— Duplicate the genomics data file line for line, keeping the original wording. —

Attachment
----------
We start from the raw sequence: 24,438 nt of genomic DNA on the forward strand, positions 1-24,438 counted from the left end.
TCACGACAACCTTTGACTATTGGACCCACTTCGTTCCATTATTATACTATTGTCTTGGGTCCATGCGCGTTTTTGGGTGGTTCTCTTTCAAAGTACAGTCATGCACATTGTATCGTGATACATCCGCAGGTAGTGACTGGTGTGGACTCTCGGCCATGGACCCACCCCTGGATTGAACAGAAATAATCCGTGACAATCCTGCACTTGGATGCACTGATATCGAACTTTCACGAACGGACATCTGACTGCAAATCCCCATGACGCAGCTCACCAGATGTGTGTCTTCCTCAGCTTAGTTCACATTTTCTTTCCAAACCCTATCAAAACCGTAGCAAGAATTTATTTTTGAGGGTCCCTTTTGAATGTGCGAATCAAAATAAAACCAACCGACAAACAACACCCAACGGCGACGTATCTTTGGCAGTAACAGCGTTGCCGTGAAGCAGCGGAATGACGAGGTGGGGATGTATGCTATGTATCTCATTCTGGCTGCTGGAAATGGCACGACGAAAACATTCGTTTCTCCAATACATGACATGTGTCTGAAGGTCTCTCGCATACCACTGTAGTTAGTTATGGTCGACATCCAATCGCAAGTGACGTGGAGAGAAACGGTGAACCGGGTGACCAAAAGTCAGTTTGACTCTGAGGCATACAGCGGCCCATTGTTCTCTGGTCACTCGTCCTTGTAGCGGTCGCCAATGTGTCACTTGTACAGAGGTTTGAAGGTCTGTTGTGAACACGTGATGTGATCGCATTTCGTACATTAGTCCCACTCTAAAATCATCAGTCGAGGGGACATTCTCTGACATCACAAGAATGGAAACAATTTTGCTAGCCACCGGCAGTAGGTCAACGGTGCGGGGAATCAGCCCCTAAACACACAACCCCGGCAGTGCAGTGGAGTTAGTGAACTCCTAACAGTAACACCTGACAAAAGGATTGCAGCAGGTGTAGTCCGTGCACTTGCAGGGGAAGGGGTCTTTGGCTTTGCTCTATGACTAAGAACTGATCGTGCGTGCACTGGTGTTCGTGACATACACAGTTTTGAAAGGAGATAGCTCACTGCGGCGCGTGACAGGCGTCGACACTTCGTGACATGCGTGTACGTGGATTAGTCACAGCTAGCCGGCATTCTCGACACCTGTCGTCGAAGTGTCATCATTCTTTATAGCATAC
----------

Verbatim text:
We start from the raw sequence: 24,438 nt of genomic DNA on the forward strand, positions 1-24,438 counted from the left end.
TCACGACAACCTTTGACTATTGGACCCACTTCGTTCCATTATTATACTATTGTCTTGGGTCCATGCGCGTTTTTGGGTGGTTCTCTTTCAAAGTACAGTCATGCACATTGTATCGTGATACATCCGCAGGTAGTGACTGGTGTGGACTCTCGGCCATGGACCCACCCCTGGATTGAACAGAAATAATCCGTGACAATCCTGCACTTGGATGCACTGATATCGAACTTTCACGAACGGACATCTGACTGCAAATCCCCATGACGCAGCTCACCAGATGTGTGTCTTCCTCAGCTTAGTTCACATTTTCTTTCCAAACCCTATCAAAACCGTAGCAAGAATTTATTTTTGAGGGTCCCTTTTGAATGTGCGAATCAAAATAAAACCAACCGACAAACAACACCCAACGGCGACGTATCTTTGGCAGTAACAGCGTTGCCGTGAAGCAGCGGAATGACGAGGTGGGGATGTATGCTATGTATCTCATTCTGGCTGCTGGAAATGGCACGACGAAAACATTCGTTTCTCCAATACATGACATGTGTCTGAAGGTCTCTCGCATACCACTGTAGTTAGTTATGGTCGACATCCAATCGCAAGTGACGTGGAGAGAAACGGTGAACCGGGTGACCAAAAGTCAGTTTGACTCTGAGGCATACAGCGGCCCATTGTTCTCTGGTCACTCGTCCTTGTAGCGGTCGCCAATGTGTCACTTGTACAGAGGTTTGAAGGTCTGTTGTGAACACGTGATGTGATCGCATTTCGTACATTAGTCCCACTCTAAAATCATCAGTCGAGGGGACATTCTCTGACATCACAAGAATGGAAACAATTTTGCTAGCCACCGGCAGTAGGTCAACGGTGCGGGGAATCAGCCCCTAAACACACAACCCCGGCAGTGCAGTGGAGTTAGTGAACTCCTAACAGTAACACCTGACAAAAGGATTGCAGCAGGTGTAGTCCGTGCACTTGCAGGGGAAGGGGTCTTTGGCTTTGCTCTATGACTAAGAACTGATCGTGCGTGCACTGGTGTTCGTGACATACACAGTTTTGAAAGGAGATAGCTCACTGCGGCGCGTGACAGGCGTCGACACTTCGTGACATGCGTGTACGTGGATTAGTCACAGCTAGCCGGCATTCTCGACACCTGTCGTCGAAGTGTCATCATTCTTTATAGCATAC